Senior playoff opener: Monty leads, Couples returns, Langer WDs

By Associated PressOctober 29, 2016, 2:05 am

THOUSAND OAKS, Calif. - Fred Couples shot a 4-under 68 in his first competitive round in eight months, while Bernhard Langer withdrew without hitting a shot Friday in the PowerShares QQQ Championship.

Returning from a chronic back injury, the 57-year-old Couples had three straight birdies on the back nine at rain-softened Sherwood in the PGA Tour Champions' playoff opener. He was tied for eighth, three strokes behind leader Colin Montgomerie.

''Honestly, I could have shot 80 and been OK with it because my goals were just to be able to swing and play,'' Couples said. ''Today was just a very nice day. Just to get out of the house and walk around and see if I've made any progress in the last seven months.''

Langer re-aggravated a left knee injury at home in Florida doing routine spinning, had an MRI on Monday and wasn't able to play a practice round. ''I can't transfer my weight,'' Langer said Thursday. ''I can't put any pressure on my left knee.''

Montgomerie shot a 65, closing with a birdie after nearly holing his approach on the par-4 18th. The Scot birdied the first three holes, and had four more on the back nine. He won in Canada this season for his fourth tour title and is fourth in the Charles Schwab Cup standings.

''Even Ben Hogan allowed himself two mistakes a round of golf, so no bogeys around here is good, very good and that was key today,'' Montgomerie said. ''Hit the fairways, hit the greens. Fairways and greens, that's what this course is all about.''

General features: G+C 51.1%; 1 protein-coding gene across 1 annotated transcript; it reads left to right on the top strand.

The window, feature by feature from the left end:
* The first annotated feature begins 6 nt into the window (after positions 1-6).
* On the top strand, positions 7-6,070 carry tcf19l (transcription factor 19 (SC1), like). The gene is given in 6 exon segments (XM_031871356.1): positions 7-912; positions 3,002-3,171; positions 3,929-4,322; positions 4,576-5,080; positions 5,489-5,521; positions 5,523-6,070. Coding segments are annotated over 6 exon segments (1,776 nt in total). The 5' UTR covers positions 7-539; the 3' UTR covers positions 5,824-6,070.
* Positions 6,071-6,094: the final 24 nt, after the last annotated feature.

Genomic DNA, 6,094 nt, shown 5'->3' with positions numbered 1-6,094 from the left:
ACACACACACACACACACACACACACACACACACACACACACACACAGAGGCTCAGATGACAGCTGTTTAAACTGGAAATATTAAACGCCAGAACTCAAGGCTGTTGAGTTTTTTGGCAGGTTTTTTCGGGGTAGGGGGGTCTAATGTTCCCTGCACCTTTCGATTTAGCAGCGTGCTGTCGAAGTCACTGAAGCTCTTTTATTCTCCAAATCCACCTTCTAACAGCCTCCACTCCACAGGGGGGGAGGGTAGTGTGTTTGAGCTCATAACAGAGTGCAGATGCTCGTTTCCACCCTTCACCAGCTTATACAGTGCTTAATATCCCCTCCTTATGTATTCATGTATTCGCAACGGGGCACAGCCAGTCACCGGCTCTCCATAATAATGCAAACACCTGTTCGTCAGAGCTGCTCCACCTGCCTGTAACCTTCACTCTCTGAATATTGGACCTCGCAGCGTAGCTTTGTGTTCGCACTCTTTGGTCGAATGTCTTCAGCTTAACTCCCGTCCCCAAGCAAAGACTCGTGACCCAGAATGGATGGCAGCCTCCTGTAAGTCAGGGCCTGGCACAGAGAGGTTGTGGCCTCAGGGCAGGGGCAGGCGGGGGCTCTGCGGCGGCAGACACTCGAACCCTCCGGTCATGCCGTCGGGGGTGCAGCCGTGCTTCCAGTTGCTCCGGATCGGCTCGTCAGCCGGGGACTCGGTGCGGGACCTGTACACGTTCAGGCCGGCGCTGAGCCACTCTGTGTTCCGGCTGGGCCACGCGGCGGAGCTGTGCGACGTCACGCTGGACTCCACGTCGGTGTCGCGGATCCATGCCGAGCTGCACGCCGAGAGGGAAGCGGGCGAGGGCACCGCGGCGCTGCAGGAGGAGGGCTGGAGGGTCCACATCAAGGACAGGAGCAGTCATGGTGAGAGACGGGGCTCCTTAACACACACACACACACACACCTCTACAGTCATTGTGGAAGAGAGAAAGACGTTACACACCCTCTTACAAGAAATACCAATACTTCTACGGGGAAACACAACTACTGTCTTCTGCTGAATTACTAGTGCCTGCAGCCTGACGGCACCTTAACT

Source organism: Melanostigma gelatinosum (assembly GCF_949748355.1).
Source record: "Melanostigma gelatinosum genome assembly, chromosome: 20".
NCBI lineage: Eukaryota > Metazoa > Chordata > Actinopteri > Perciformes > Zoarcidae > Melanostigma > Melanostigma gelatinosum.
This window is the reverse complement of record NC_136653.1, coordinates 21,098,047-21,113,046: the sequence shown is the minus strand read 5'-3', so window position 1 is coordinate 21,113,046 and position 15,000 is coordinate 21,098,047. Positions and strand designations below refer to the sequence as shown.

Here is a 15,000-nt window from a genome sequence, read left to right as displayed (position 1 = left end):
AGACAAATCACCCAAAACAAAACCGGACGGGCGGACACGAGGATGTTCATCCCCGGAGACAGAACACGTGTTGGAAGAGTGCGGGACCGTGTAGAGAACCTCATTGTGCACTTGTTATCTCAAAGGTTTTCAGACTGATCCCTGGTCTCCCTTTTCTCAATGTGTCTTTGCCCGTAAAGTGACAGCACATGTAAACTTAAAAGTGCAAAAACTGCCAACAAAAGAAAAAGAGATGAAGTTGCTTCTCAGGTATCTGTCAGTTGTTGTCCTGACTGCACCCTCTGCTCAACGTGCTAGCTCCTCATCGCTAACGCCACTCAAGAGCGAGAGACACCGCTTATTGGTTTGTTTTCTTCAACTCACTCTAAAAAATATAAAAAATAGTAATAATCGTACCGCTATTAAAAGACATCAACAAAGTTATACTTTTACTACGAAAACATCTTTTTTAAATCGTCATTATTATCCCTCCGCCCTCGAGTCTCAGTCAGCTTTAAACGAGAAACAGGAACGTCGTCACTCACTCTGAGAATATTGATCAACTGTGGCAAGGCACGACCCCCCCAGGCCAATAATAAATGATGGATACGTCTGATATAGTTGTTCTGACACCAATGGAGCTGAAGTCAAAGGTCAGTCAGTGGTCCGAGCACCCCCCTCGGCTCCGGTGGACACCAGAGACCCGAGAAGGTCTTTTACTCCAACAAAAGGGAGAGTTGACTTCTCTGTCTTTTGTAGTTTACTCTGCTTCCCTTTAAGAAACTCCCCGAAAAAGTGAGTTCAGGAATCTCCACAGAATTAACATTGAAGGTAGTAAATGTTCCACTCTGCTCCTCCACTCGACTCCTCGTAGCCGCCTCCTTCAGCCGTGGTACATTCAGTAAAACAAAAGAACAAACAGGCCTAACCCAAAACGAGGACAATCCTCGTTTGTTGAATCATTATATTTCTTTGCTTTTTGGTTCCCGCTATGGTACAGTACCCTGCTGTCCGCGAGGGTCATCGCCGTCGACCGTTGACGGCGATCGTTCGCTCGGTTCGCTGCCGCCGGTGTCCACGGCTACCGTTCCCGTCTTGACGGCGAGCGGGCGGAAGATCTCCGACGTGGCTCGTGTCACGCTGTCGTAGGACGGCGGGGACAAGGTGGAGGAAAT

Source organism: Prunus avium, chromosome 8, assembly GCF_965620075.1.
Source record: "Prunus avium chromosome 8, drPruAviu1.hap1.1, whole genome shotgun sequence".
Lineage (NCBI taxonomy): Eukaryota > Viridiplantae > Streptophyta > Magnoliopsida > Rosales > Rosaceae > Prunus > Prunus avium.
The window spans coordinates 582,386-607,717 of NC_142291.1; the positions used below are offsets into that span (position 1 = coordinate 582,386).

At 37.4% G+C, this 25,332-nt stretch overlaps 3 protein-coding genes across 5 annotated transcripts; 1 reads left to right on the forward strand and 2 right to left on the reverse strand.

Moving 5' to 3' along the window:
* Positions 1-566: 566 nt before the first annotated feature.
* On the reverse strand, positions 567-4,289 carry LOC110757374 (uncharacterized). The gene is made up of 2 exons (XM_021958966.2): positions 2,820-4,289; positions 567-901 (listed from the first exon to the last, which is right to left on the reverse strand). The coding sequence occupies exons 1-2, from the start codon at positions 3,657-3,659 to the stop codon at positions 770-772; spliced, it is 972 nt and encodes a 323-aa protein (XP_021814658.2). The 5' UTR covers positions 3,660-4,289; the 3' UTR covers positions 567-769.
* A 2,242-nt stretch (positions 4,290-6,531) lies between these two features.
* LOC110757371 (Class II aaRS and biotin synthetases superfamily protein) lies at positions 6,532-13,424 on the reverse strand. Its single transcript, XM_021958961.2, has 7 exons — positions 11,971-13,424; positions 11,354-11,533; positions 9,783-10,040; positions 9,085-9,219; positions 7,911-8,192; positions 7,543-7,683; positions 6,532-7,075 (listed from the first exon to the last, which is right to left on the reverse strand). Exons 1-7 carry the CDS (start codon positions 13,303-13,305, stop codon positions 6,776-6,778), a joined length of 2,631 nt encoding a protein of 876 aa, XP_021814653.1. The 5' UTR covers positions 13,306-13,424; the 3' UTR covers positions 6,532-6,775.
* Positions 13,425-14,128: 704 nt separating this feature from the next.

Fred Funk was two strokes back at 67 along with Scott McCarron, Jim Carter, Joey Sindelar, Jerry Smith and Brandt Jobe.

Couples played the rainy front nine in 1 under with a birdie on the par-5 fifth. He birdied the par-4 10th, dropped a stroke on the par-5 11th, then birdied the par-3 12th, par-5 13th and par-4 14th.

''Playing in that rain early, it just kind of made the course maybe, I hate to say, easier,'' Couples said. ''But it was really hard, the greens were rock hard and that little rain I think helped us. There were a lot of good scores in the morning.''

In 1999 at Sherwood, Couples teamed with David Duval to win the final Shark Shootout at the course. Couples also won with Raymond Floyd in 1990 and Brad Faxon in 1994.

''I've played a hundred rounds here probably and I don't know how many guys can say that, or if they need to even worry about it,'' Couples said. ''But all the little nooks and crannies and that's what I did today. I didn't really hit many bad shots.''

Langer leads the tour with four victories and has wrapped up the season money title with $2,697,459. The 59-year-old German star tops the Charles Schwab Cup Playoffs standings, and has a big enough advantage over second-place Miguel Angel Jimenez that he will keep the No. 1 spot without playing this week.

The top 72 players on the money list earned spots at Sherwood. The playoff field will be cut to 54 for the Dominion Charity Classic next week in Richmond, Virginia, and to 36 for the Charles Schwab Cup Championship the follow week in Scottsdale, Arizona. Each dollar earned in the first two events is worth two points and will be added to the regular-season total. At the Charles Schwab Championship, points will be reset so that the top five only have to win to capture the Charles Schwab Cup.